Eclogue III: The Dialogue of Menalcas and Damoetas

Eclogue III: The Dialogue of Menalcas and Damoetas is in Eclogues.


Damoetas, tell me, whose flock is this? Is it Meliboeus’s?


No, indeed, it’s Aegon’s: Aegon entrusted it to me the other day.


O, endlessly unlucky flock! While he makes love

to Neaera, and is afraid she might prefer me to him,

this hired guardian milks his ewes twice an hour,

and the sheep are robbed of vigour, the lambs of milk.


Nevertheless take care, reproaching men with your words.

We know what you were doing, with the goats looking startled,

and (though the Nymphs smiled unquestioningly) in what grove.


I think it was when they saw me slashing at Micon’s orchard

and his young vines with my wicked knife.


Or here, by the ancient beech-trees, when you shattered

Daphnis’s bow and flute: because you grieved, Menalcas,

perverse one, when you saw the boy given them,

and you’d have died if you hadn’t harmed him in some way.


What can masters do, when slaves are so audacious?

Rascal, didn’t I see you making off with Damon’s goat,

while his dog Lycisca was barking wildly?

And when I shouted: ‘Tityrus, where’s he rushing off to?

Round up the herd,’ you were skulking in the reeds.


Well didn’t he acknowledge me as winner in the singing,

my flute earning a goat, with its melodies?

If you don’t realise it, that goat was mine: Damon himself

confessed as much to me: but said he couldn’t pay.


You singing to him? And when did you ever own a wax-glued pipe?

Wasn’t it you, unskilled one, who used to murder a wretched tune,

on a squealing reed, at the very crossroads?


Do you want us to try what each can do in turn, together?

I’ll wager this cow (don’t be so reluctant, twice a day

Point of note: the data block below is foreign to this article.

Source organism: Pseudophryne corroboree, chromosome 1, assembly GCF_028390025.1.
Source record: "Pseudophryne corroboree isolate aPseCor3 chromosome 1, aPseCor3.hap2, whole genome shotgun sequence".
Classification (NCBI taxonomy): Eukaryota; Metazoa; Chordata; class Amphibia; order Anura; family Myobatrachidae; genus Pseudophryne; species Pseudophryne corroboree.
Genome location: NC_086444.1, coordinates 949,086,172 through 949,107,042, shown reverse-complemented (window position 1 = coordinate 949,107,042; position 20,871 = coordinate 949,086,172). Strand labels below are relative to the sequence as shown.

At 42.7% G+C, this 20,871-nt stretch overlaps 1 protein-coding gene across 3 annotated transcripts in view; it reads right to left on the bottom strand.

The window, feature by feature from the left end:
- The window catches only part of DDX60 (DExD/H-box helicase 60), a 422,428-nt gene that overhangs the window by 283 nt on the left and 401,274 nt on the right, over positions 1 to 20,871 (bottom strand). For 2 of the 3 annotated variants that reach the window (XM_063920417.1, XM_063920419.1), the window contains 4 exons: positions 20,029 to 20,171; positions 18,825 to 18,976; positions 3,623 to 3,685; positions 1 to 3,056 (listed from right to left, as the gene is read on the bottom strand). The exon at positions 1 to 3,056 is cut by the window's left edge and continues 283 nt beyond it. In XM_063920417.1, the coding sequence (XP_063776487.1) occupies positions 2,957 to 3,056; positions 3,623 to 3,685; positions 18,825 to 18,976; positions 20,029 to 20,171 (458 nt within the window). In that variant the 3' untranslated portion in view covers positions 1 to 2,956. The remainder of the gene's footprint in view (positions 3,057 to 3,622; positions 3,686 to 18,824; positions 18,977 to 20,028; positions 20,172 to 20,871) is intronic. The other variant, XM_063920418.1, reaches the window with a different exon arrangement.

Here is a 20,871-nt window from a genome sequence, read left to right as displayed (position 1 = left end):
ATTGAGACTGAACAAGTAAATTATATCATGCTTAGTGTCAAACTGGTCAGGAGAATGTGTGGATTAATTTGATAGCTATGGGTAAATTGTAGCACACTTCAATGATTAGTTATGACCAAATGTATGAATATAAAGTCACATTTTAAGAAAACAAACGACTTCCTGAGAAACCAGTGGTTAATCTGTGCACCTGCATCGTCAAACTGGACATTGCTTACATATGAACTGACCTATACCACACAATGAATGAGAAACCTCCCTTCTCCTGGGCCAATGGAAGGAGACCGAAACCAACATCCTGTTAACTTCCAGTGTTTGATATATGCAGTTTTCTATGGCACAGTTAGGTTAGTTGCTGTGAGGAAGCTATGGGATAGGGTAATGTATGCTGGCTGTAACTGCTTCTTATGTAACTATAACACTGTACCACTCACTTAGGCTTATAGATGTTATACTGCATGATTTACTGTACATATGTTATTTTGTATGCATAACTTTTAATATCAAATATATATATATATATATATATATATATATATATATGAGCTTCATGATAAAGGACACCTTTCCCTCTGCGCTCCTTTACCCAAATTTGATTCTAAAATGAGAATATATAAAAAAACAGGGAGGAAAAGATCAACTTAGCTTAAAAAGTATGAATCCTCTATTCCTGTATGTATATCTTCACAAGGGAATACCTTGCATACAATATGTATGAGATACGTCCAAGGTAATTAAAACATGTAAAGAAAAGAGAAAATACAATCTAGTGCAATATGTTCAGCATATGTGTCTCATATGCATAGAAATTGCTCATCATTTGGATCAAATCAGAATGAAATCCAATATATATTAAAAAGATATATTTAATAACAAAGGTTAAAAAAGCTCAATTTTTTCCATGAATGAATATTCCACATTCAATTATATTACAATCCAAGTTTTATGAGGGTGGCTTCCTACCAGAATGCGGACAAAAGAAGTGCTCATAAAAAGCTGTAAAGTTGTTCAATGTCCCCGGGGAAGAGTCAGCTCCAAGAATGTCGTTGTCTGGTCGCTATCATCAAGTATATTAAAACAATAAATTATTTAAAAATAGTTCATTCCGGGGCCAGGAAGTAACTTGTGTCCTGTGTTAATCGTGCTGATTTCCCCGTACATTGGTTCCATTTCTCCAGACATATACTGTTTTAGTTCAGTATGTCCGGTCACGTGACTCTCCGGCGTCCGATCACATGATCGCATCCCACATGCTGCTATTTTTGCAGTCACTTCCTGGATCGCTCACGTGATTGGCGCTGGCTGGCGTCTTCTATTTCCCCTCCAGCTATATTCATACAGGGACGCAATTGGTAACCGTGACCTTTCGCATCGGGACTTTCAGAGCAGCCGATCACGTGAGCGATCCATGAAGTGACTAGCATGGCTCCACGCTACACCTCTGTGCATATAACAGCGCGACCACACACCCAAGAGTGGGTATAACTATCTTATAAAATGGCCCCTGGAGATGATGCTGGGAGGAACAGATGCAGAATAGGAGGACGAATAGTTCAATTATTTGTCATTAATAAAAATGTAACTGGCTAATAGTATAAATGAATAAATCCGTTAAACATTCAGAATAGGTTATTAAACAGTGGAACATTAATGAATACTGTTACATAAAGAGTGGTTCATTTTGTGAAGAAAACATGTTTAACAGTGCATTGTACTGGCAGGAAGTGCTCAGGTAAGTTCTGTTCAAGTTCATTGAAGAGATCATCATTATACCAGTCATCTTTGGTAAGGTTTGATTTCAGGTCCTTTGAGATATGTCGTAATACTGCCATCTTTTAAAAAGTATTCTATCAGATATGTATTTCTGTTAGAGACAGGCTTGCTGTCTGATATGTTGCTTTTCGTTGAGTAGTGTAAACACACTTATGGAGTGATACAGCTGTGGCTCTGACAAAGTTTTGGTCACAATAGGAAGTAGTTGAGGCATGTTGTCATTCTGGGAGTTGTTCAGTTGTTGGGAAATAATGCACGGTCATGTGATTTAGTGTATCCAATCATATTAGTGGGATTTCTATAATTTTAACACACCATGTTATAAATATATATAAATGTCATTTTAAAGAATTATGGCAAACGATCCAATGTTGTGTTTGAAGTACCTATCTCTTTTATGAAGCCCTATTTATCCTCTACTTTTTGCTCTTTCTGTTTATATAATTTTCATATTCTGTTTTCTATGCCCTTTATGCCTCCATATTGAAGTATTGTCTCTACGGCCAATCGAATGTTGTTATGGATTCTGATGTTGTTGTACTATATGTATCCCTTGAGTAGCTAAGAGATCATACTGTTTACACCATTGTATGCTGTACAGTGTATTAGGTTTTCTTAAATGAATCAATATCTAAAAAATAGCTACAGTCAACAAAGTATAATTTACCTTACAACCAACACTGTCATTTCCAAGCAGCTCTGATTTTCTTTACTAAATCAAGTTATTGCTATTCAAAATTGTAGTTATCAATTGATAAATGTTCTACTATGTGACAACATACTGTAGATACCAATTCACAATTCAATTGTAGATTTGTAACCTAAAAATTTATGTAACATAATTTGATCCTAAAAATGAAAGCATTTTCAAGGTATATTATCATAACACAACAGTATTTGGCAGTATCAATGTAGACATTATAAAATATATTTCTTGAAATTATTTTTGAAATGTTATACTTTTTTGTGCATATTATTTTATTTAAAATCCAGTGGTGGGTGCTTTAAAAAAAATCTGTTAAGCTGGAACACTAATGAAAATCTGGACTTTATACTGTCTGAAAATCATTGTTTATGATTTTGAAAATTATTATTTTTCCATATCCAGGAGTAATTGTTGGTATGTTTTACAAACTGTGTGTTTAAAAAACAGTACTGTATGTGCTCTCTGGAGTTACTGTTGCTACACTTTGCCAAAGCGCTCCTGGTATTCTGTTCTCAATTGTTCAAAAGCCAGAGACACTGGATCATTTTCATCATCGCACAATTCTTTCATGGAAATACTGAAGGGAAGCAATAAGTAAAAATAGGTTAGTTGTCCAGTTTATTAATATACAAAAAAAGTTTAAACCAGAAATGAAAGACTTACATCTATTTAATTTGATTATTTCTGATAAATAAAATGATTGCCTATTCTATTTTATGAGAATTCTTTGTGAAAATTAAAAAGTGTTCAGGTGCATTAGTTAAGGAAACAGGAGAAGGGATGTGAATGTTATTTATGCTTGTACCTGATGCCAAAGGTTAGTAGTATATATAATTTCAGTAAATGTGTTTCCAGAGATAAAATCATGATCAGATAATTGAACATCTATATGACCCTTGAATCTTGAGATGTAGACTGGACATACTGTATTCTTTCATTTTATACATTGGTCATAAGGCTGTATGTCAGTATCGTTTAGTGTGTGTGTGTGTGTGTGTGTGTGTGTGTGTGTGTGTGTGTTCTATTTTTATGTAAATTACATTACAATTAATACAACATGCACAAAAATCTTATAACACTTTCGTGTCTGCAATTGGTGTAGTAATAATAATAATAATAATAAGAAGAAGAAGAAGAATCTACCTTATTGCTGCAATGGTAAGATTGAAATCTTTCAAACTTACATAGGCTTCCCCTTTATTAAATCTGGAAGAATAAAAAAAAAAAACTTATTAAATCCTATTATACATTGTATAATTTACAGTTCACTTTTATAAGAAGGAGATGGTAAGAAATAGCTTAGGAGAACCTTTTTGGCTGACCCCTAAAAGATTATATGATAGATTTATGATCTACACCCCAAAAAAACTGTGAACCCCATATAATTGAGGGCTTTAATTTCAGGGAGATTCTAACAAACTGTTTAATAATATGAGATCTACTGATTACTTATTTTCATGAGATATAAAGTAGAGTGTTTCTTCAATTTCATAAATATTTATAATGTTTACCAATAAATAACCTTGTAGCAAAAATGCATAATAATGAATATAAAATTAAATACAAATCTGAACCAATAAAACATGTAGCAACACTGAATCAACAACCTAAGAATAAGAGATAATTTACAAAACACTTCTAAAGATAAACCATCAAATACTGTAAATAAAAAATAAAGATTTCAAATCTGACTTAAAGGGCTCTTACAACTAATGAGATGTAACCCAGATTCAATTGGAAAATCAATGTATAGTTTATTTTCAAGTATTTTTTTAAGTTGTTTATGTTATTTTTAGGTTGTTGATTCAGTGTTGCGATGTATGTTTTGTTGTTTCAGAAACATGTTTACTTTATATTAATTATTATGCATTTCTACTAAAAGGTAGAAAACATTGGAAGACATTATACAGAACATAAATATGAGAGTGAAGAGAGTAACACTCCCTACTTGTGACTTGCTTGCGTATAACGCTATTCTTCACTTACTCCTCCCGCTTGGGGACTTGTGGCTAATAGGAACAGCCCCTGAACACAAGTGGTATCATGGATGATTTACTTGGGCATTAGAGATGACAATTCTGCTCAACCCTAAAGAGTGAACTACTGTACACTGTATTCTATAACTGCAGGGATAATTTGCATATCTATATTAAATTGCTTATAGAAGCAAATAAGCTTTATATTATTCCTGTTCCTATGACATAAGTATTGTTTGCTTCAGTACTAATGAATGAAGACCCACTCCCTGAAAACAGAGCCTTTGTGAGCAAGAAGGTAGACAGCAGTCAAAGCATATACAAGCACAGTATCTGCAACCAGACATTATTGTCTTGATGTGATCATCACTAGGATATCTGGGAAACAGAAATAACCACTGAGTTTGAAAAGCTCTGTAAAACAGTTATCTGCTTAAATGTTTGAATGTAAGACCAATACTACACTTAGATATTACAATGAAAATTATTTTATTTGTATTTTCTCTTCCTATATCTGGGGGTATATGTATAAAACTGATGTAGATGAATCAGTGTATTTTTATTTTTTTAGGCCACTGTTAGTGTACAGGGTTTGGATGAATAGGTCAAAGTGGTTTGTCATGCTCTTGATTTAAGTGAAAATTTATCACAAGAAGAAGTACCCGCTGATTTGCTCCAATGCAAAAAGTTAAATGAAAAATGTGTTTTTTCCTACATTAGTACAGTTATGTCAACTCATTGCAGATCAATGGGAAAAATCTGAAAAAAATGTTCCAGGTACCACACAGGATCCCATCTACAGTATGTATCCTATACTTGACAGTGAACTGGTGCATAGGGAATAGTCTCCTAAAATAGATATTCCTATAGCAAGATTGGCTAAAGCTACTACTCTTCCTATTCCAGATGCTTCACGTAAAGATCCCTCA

she comes to the milking, and she’s suckling two calves):

now you tell me what stake you’ll match it with.


I wouldn’t dare bet on anything from the herd with you:

I’ve a father at home indeed: and a harsh stepmother,

and they both count the flock twice a day, and one the kids.

But (since you want to act wildly) you yourself, I’m sure,

will truly confess it’s a much grander bet, I wager two cups

of beech wood, work carved by divine Alcimedon:

to which a pliant vine’s been added with the lathe’s art

adorned with spreading clusters of pale ivy.

In the middle two figures, Conon, and – who was the other?

He marked out the whole heavens for mankind with his staff,

the time for the reaper, the time for the stooping ploughman.

I’ve never yet put my lips to them, but kept them stored.


And that same Alcimedon made two cups for me,

and the handles are twined around with sweet acanthus,

and in the centre he put Orpheus and the woods that followed him:

I’ve never yet put my lips to them, but kept them stored:

if you look at the cow, there’s no way you’d praise the cups.


You’ll not escape now: I’ll come whenever you call.

Only let it be heard by - Palaemon, if you like, who’s coming, see.

I’ll make sure you never challenge anyone to sing again.


Come on then, if you have it in you: there’ll be no delay with me,

I shun nobody: only, Palaemon, my neighbour, pay this

your closest attention ( it’s no small thing).